According to this, the chasid achieves a certain inspiration and revelation of the Divine influence, albeit indirect. Rihal, therefore, asserts that the chasid's level is only lower than that of the prophets.
What prevents the chasid, it may be asked, from reaching the higher level of prophecy? What must the chasid still do that he had not yet done?
Rihal answers these questions in the words of the Rabbi that sum up the sections dealing with the chasid:
Now I have sketched out to you the conduct of a religious person in the present time, and you can imagine what it was like in that happy time and that divine place amidst the people whose roots were Abraham, Isaac and Jacob. They represent the essence of the latter, men and women distinguished by virtue, suffering nothing unbecoming to pass their lips. The godly man moves about among them, but his soul is not polluted by the improper words which he may hear, nor does any impurity adhere to his garment or dress from issue, or vermin, or corpses, or leprosy, etc., because they all live in holiness and purity. This is in a greater measure the case in the land of the Shekhina, where he only meets people who occupy the degree of holiness, as Priest, Levites, Nazirites, Sages, Prophets, Judges and Overseers. Or he sees "a multitude that kept holiday with the voice of joy and praise" (Tehillim 42:5) on the "three festivals in the year." He only hears the "Song of the Lord," only sees the "Work of the Lord," particularly if he is a Priest or Levite who lives on the bread of the Lord and, like Samuel, lives in the "House of the Lord" from his infancy. He need not seek any livelihood, as his whole life is devoted to the "Service of the Lord." How does his work and the purity and excellence of his soul appear to you?
The Khazar king: This is the highest degree, above which there is none but the angelic one. Such a mode of life entitles man to the prophetic afflatus, particularly where the Shekhina dwells. A religion of this kind can do without ascetic or monastic retirement. (III, 21-22)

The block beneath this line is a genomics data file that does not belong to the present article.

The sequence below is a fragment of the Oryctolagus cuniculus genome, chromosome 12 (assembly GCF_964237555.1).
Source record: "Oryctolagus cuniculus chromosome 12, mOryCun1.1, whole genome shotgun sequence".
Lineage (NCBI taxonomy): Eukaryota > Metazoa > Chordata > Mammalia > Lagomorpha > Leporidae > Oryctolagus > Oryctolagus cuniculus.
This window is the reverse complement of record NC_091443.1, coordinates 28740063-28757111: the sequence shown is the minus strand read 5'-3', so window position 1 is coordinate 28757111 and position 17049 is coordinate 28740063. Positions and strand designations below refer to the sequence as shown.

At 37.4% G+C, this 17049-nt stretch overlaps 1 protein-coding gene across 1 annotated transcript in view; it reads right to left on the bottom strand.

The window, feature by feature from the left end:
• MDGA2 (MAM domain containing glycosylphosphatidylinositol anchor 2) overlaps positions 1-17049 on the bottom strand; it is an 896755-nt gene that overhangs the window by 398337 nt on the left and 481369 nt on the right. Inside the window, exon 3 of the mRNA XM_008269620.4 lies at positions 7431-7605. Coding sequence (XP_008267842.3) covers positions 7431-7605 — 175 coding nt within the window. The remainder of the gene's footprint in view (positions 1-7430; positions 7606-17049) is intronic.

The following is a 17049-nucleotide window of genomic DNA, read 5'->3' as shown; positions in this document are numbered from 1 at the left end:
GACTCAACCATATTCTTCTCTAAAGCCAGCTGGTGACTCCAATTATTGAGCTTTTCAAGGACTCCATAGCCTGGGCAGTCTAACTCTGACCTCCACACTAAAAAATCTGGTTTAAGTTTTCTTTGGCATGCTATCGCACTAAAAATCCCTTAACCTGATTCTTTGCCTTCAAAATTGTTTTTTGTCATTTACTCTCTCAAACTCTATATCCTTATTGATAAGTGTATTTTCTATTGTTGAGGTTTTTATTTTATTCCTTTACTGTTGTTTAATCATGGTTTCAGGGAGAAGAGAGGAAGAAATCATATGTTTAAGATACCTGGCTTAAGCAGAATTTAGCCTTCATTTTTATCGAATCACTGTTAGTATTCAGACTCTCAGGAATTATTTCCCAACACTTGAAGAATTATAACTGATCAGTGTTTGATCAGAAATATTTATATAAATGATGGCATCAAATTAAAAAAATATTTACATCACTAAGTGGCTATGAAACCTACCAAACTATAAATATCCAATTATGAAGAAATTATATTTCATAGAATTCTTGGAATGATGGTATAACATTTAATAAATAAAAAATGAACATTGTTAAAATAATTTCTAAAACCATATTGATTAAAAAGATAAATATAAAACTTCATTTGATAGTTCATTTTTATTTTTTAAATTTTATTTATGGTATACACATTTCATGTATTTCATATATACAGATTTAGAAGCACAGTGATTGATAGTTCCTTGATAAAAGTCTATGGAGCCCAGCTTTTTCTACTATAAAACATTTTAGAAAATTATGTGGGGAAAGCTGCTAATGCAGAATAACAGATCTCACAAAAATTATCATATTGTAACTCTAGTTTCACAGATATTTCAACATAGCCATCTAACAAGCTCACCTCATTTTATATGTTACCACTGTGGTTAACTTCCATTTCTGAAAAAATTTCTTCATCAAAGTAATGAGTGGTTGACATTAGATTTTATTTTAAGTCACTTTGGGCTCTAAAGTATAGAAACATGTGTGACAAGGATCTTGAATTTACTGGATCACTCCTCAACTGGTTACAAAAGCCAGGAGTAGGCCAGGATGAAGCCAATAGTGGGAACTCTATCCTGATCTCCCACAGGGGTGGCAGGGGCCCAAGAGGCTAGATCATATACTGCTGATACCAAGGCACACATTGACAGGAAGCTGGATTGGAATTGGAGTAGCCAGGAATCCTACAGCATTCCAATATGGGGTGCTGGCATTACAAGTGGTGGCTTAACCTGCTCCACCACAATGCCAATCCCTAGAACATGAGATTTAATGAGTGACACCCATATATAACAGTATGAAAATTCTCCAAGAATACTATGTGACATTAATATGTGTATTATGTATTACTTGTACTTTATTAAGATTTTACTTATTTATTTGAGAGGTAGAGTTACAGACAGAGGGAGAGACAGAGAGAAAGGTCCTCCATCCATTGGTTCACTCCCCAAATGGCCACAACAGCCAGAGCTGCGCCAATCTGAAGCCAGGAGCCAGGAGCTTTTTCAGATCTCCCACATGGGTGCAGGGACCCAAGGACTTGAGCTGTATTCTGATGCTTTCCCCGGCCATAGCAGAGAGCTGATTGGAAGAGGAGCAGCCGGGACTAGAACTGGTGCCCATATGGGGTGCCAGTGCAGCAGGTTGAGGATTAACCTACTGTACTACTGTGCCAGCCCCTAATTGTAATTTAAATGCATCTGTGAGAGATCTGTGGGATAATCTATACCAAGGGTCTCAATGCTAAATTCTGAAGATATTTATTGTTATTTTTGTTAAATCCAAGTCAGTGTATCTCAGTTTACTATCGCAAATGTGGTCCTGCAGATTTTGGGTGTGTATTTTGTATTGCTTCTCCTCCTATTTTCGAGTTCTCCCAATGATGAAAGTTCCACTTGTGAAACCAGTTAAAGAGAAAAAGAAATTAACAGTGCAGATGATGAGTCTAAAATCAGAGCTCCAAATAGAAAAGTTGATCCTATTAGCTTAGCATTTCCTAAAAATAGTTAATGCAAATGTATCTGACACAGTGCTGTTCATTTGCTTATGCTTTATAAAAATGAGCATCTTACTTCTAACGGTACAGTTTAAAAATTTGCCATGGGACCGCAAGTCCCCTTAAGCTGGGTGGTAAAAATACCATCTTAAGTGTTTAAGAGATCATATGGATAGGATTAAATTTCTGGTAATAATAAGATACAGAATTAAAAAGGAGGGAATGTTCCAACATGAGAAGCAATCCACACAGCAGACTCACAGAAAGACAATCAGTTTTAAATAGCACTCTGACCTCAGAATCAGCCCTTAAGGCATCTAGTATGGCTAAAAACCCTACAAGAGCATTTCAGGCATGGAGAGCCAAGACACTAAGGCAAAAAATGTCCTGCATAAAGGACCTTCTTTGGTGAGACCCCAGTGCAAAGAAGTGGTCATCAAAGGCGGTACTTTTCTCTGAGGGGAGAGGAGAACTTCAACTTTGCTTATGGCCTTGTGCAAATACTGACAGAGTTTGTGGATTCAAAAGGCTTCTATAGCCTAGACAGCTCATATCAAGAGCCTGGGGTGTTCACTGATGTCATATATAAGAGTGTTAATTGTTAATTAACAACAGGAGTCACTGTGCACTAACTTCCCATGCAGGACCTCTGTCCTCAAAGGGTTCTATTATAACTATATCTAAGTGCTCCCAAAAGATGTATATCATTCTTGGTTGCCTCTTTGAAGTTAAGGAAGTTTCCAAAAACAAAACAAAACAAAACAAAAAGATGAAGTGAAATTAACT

As we saw in the lectures on the Divine influence, Eretz Yisrael and the resting of the Shekhina are necessary conditions for achieving prophecy. Their absence explains the difference between the chasid of our time and the chasid who lived during the period of the Temple.
The chasid living during the period of the Temple was a "waiting point" for prophecy. The anxious waiting for prophecy, as we saw in the past, is what distinguishes between the presentation of prophecy as a spiritual or intellectual attainment and its presentation as a way in which God turns to man. The assertion that through his actions man can reach the level of the chasid, which is one level below that of the prophet, but that the leap to the level of the prophet is no longer in man's hands is what bestows objective and transcendental force to the phenomenon of prophecy in Israel, according to Rihal. The difference, then, between the chasid and the prophet lies not in each one's potential but in the realization of that potential, and this realization is not influenced by man's actions.
In our generation, on the other hand, the chasid is a vessel waiting to be filled, and that filling will only be achieved when Israel's exile comes to an end.
(Translated by DavidStrauss)
 In our time, a generation during which existentialist schools have mushroomed and the search for truth has weakened and the quest for authenticity has become sanctified, Rihal's words assume even greater force. Religious value lies not only in zeal, but in the objective act. While Rihal is well aware of the limits of human reason and he therefore does not sanctify it, he is not ready to give it up in the manner of the existentialist schools, who, despairing of reason, chose to abandon it. Religious zeal and the longing for communion with God and His Torah do not substitute for the quest for truth, study, halakhic deduction, and the striving to reach the truth of the Torah through toil and effort. According to Rihal, the desired goal can only be reached through a combination of the two.
 As part of the proper use of the chasid's faculties, Rihal also mentions the use that the chasid makes of his imagination: "He directs the organs of thought and imagination, relieving them of all worldly ideas mentioned above, charges his imagination to produce, with the assistance of memory, the most splendid pictures possible, in order to resemble the divine things sought after. Such pictures are the scenes of Sinai, Abraham and Isaac on Moriah, the Tabernacle of Moses, the Temple service, the presence of God in the Temple, and the like" (III, 5).